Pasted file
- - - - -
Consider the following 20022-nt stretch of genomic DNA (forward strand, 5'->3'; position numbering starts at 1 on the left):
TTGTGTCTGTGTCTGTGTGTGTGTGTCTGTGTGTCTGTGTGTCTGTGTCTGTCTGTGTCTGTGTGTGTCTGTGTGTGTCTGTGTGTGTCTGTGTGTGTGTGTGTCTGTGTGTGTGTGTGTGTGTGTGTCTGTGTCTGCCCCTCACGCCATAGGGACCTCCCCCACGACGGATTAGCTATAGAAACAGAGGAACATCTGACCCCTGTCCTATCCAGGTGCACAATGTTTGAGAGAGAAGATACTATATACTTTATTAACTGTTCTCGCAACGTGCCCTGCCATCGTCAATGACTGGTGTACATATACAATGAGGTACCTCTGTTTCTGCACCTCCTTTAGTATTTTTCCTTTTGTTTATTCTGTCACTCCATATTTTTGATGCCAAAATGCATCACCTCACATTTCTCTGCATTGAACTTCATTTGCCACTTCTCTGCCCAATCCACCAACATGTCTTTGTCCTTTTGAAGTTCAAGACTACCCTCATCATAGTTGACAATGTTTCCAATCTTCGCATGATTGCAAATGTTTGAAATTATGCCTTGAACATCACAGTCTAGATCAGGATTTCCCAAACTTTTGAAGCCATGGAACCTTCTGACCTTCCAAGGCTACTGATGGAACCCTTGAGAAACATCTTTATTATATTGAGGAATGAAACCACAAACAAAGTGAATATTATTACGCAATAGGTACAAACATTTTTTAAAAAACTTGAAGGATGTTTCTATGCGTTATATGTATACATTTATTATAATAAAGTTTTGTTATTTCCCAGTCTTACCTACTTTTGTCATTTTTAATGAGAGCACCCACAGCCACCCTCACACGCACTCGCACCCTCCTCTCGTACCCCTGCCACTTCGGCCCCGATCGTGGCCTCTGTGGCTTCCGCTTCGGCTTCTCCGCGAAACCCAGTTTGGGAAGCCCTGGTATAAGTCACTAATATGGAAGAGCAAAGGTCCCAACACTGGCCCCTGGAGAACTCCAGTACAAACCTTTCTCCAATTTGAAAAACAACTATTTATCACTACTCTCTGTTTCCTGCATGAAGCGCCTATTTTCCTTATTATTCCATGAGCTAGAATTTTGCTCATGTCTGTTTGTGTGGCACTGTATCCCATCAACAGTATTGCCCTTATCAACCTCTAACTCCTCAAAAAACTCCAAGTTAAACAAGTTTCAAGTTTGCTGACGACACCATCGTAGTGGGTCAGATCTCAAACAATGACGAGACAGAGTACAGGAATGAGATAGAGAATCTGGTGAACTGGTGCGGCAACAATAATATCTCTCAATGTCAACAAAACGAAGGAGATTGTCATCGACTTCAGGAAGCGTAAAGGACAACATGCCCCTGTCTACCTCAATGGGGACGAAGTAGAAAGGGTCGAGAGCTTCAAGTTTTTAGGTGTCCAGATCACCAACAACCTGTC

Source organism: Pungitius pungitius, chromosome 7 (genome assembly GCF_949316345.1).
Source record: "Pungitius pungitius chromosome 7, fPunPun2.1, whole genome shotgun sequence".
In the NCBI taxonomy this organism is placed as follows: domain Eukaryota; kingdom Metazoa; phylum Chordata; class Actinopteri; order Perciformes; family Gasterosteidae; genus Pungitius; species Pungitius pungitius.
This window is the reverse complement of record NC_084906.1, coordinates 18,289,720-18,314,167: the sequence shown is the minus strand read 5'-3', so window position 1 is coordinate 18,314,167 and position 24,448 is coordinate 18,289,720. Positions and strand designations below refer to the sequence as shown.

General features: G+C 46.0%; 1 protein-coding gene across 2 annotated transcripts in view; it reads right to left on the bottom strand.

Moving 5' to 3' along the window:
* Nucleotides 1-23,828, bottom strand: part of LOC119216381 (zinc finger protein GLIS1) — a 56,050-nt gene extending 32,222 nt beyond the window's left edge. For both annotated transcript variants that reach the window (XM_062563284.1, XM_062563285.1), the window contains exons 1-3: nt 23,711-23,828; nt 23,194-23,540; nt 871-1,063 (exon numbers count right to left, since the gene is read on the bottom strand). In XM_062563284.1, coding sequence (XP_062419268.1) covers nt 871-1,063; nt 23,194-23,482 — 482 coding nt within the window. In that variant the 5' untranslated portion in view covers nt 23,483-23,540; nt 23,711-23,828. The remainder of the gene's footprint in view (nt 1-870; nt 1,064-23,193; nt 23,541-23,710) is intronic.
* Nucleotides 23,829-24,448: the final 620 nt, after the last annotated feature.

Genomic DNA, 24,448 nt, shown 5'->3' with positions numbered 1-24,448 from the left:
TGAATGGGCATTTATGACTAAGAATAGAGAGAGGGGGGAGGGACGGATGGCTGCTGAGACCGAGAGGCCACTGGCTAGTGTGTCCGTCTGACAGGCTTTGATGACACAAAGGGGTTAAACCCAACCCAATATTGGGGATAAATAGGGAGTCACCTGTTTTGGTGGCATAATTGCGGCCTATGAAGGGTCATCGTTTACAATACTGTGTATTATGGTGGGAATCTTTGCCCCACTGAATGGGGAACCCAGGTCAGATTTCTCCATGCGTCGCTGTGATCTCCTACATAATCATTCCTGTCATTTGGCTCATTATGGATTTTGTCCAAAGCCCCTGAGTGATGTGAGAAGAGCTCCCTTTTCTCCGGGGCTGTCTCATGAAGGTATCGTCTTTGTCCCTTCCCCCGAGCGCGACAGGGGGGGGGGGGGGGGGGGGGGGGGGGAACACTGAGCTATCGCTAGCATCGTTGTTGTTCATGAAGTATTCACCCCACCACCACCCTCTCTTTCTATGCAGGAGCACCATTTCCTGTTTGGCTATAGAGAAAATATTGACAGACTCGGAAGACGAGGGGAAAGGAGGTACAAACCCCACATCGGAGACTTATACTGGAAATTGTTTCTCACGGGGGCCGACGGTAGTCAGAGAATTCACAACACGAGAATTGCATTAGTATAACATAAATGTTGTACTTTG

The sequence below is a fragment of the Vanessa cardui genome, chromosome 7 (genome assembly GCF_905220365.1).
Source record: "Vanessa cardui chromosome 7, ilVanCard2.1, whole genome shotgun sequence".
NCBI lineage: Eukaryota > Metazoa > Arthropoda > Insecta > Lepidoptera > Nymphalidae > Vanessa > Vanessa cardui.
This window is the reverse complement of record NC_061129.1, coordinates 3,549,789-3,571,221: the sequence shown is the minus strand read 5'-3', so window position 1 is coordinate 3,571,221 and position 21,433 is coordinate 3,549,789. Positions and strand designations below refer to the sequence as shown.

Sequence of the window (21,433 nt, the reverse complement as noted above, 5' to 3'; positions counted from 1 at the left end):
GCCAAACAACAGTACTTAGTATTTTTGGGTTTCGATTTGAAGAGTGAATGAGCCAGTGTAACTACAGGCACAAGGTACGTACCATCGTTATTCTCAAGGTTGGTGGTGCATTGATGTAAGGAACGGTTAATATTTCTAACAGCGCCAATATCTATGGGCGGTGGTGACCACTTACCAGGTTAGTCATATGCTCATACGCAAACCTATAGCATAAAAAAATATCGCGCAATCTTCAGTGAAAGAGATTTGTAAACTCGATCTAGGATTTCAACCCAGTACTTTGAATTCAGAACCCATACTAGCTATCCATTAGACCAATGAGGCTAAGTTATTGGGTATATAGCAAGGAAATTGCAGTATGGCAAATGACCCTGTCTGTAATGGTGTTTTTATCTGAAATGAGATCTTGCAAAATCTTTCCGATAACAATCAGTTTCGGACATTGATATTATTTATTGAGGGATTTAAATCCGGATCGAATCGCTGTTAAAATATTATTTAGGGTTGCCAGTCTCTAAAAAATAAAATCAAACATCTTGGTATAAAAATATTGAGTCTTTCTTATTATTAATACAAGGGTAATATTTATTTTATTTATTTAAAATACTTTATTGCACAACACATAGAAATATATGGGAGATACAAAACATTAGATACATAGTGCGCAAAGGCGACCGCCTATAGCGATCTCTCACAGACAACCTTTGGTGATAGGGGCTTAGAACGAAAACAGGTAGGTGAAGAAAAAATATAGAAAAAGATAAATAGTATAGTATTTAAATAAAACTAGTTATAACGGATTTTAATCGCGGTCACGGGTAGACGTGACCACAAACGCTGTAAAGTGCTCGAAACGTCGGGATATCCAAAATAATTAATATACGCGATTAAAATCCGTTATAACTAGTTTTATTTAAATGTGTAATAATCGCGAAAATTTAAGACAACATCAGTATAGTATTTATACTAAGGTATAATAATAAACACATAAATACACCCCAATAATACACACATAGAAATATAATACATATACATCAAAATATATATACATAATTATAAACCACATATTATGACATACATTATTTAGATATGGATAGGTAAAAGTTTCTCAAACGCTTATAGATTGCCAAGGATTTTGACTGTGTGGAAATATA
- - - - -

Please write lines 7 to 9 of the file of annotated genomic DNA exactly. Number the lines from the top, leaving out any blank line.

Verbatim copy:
General features: G+C 46.0%; 1 protein-coding gene across 2 annotated transcripts in view; it reads right to left on the bottom strand.

Moving 5' to 3' along the window:
* Nucleotides 1-23,828, bottom strand: part of LOC119216381 (zinc finger protein GLIS1) — a 56,050-nt gene extending 32,222 nt beyond the window's left edge. For both annotated transcript variants that reach the window (XM_062563284.1, XM_062563285.1), the window contains exons 1-3: nt 23,711-23,828; nt 23,194-23,540; nt 871-1,063 (exon numbers count right to left, since the gene is read on the bottom strand). In XM_062563284.1, coding sequence (XP_062419268.1) covers nt 871-1,063; nt 23,194-23,482 — 482 coding nt within the window. In that variant the 5' untranslated portion in view covers nt 23,483-23,540; nt 23,711-23,828. The remainder of the gene's footprint in view (nt 1-870; nt 1,064-23,193; nt 23,541-23,710) is intronic.